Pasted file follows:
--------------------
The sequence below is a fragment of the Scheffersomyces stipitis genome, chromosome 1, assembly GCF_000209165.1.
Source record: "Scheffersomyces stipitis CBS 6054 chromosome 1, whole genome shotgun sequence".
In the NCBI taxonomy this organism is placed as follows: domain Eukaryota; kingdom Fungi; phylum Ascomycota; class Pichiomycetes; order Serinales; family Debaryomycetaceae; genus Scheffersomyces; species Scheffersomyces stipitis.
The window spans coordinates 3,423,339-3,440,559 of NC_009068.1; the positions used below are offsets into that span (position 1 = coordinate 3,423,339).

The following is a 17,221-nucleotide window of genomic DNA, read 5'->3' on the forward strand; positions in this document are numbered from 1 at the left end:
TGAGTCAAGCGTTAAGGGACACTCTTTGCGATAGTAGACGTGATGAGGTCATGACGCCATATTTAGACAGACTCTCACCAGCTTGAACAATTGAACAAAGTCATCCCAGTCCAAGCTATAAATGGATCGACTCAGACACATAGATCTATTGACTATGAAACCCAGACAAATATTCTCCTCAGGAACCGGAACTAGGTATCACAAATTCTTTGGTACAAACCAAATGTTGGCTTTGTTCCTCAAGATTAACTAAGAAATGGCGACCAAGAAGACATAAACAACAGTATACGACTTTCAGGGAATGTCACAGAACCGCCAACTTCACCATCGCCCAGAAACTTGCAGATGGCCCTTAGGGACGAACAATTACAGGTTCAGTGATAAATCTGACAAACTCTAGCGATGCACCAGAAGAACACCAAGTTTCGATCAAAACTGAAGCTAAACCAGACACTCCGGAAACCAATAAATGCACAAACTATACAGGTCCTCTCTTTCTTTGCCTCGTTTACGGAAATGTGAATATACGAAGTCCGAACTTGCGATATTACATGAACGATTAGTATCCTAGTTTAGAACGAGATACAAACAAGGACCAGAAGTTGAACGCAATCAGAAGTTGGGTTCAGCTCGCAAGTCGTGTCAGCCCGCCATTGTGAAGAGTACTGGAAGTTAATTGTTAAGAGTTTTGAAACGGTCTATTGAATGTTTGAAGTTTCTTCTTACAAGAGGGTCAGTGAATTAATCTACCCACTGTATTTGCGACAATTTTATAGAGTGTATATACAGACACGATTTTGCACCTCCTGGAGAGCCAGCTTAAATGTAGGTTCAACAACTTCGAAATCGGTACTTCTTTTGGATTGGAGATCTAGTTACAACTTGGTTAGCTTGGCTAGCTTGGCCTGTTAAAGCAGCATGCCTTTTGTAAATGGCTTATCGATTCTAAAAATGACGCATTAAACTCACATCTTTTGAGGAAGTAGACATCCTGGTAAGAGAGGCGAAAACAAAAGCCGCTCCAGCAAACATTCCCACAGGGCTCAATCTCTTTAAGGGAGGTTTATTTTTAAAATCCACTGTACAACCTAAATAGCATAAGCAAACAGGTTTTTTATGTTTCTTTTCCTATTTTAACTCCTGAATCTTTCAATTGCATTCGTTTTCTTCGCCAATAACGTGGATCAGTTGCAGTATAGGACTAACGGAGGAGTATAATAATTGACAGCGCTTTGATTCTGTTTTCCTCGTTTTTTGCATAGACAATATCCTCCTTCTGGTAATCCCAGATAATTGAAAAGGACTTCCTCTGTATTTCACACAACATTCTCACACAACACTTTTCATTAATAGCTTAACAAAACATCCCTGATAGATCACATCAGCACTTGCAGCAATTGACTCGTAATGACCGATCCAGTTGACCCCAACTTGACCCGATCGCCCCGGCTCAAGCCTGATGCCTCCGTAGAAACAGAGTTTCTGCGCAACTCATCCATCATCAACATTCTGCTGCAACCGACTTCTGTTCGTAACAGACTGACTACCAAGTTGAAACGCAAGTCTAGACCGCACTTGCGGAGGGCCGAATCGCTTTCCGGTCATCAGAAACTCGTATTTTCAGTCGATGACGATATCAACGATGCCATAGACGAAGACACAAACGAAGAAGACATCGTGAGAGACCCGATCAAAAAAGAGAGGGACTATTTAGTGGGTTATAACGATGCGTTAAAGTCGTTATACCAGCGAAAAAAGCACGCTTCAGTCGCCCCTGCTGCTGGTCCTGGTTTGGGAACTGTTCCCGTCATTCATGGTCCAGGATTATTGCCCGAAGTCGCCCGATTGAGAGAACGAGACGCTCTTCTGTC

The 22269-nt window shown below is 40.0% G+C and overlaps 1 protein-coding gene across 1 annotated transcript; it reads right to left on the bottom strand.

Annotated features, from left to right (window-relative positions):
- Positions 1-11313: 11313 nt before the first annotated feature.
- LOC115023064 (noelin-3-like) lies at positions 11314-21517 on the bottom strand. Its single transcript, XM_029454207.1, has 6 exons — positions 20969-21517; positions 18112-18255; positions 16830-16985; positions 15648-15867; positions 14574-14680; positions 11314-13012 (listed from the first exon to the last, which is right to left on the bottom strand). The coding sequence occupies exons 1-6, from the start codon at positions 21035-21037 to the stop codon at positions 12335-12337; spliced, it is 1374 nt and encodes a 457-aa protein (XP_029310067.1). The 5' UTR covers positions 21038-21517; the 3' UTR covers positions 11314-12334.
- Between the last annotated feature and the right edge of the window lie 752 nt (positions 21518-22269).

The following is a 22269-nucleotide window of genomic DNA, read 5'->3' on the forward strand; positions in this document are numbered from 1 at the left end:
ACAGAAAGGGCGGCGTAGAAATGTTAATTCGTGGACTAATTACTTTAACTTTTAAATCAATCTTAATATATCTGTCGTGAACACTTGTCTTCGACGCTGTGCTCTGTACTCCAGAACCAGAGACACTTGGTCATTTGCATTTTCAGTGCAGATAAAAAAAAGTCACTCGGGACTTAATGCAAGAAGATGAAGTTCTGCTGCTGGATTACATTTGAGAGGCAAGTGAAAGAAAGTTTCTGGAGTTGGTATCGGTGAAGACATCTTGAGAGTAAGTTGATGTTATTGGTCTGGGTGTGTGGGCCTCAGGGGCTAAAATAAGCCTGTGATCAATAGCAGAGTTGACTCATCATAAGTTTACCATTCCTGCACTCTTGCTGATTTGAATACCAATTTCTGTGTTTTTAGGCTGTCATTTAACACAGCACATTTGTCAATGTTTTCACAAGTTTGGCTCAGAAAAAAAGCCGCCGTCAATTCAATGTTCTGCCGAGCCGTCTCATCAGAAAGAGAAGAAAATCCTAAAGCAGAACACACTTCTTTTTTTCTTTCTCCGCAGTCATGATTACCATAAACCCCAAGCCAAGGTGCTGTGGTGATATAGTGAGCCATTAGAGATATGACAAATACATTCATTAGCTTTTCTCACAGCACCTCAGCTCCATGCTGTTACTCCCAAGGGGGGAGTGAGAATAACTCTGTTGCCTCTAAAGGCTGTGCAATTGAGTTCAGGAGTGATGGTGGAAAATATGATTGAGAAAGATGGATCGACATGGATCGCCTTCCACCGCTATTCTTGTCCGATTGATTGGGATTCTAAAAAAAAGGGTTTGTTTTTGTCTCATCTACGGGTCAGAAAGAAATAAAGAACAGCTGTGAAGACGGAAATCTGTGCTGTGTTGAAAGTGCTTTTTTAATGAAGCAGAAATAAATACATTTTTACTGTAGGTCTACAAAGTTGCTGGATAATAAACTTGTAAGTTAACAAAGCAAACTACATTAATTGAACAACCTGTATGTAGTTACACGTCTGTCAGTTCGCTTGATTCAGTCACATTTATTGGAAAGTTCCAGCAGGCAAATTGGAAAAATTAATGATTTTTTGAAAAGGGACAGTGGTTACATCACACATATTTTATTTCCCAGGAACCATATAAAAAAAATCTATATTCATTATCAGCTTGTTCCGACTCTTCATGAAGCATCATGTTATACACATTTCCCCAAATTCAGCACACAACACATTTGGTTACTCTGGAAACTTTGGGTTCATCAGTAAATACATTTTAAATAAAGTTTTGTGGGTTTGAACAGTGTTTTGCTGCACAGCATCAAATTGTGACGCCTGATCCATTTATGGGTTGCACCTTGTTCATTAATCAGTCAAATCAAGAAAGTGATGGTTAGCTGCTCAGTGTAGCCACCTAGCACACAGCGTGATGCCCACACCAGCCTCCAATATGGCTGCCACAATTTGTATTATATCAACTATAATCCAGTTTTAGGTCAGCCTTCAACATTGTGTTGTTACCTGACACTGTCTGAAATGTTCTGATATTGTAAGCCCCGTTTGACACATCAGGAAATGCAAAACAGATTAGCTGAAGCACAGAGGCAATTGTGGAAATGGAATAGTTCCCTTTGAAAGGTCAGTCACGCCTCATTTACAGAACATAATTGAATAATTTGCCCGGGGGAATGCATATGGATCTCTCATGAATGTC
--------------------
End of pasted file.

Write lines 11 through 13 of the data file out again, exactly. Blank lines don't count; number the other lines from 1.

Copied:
- Between the last annotated feature and the right edge of the window lie 752 nt (positions 21518-22269).

The following is a 22269-nucleotide window of genomic DNA, read 5'->3' on the forward strand; positions in this document are numbered from 1 at the left end:
ACAGAAAGGGCGGCGTAGAAATGTTAATTCGTGGACTAATTACTTTAACTTTTAAATCAATCTTAATATATCTGTCGTGAACACTTGTCTTCGACGCTGTGCTCTGTACTCCAGAACCAGAGACACTTGGTCATTTGCATTTTCAGTGCAGATAAAAAAAAGTCACTCGGGACTTAATGCAAGAAGATGAAGTTCTGCTGCTGGATTACATTTGAGAGGCAAGTGAAAGAAAGTTTCTGGAGTTGGTATCGGTGAAGACATCTTGAGAGTAAGTTGATGTTATTGGTCTGGGTGTGTGGGCCTCAGGGGCTAAAATAAGCCTGTGATCAATAGCAGAGTTGACTCATCATAAGTTTACCATTCCTGCACTCTTGCTGATTTGAATACCAATTTCTGTGTTTTTAGGCTGTCATTTAACACAGCACATTTGTCAATGTTTTCACAAGTTTGGCTCAGAAAAAAAGCCGCCGTCAATTCAATGTTCTGCCGAGCCGTCTCATCAGAAAGAGAAGAAAATCCTAAAGCAGAACACACTTCTTTTTTTCTTTCTCCGCAGTCATGATTACCATAAACCCCAAGCCAAGGTGCTGTGGTGATATAGTGAGCCATTAGAGATATGACAAATACATTCATTAGCTTTTCTCACAGCACCTCAGCTCCATGCTGTTACTCCCAAGGGGGGAGTGAGAATAACTCTGTTGCCTCTAAAGGCTGTGCAATTGAGTTCAGGAGTGATGGTGGAAAATATGATTGAGAAAGATGGATCGACATGGATCGCCTTCCACCGCTATTCTTGTCCGATTGATTGGGATTCTAAAAAAAAGGGTTTGTTTTTGTCTCATCTACGGGTCAGAAAGAAATAAAGAACAGCTGTGAAGACGGAAATCTGTGCTGTGTTGAAAGTGCTTTTTTAATGAAGCAGAAATAAATACATTTTTACTGTAGGTCTACAAAGTTGCTGGATAATAAACTTGTAAGTTAACAAAGCAAACTACATTAATTGAACAACCTGTATGTAGTTACACGTCTGTCAGTTCGCTTGATTCAGTCACATTTATTGGAAAGTTCCAGCAGGCAAATTGGAAAAATTAATGATTTTTTGAAAAGGGACAGTGGTTACATCACACATATTTTATTTCCCAGGAACCATATAAAAAAAATCTATATTCATTATCAGCTTGTTCCGACTCTTCATGAAGCATCATGTTATACACATTTCCCCAAATTCAGCACACAACACATTTGGTTACTCTGGAAACTTTGGGTTCATCAGTAAATACATTTTAAATAAAGTTTTGTGGGTTTGAACAGTGTTTTGCTGCACAGCATCAAATTGTGACGCCTGATCCATTTATGGGTTGCACCTTGTTCATTAATCAGTCAAATCAAGAAAGTGATGGTTAGCTGCTCAGTGTAGCCACCTAGCACACAGCGTGATGCCCACACCAGCCTCCAATATGGCTGCCACAATTTGTATTATATCAACTATAATCCAGTTTTAGGTCAGCCTTCAACATTGTGTTGTTACCTGACACTGTCTGAAATGTTCTGATATTGTAAGCCCCGTTTGACACATCAGGAAATGCAAAACAGATTAGCTGAAGCACAGAGGCAATTGTGGAAATGGAATAGTTCCCTTTGAAAGGTCAGTCACGCCTCATTTACAGAACATAATTGAATAATTTGCCCGGGGGAATGCATATGGATCTCTCATGAATGTC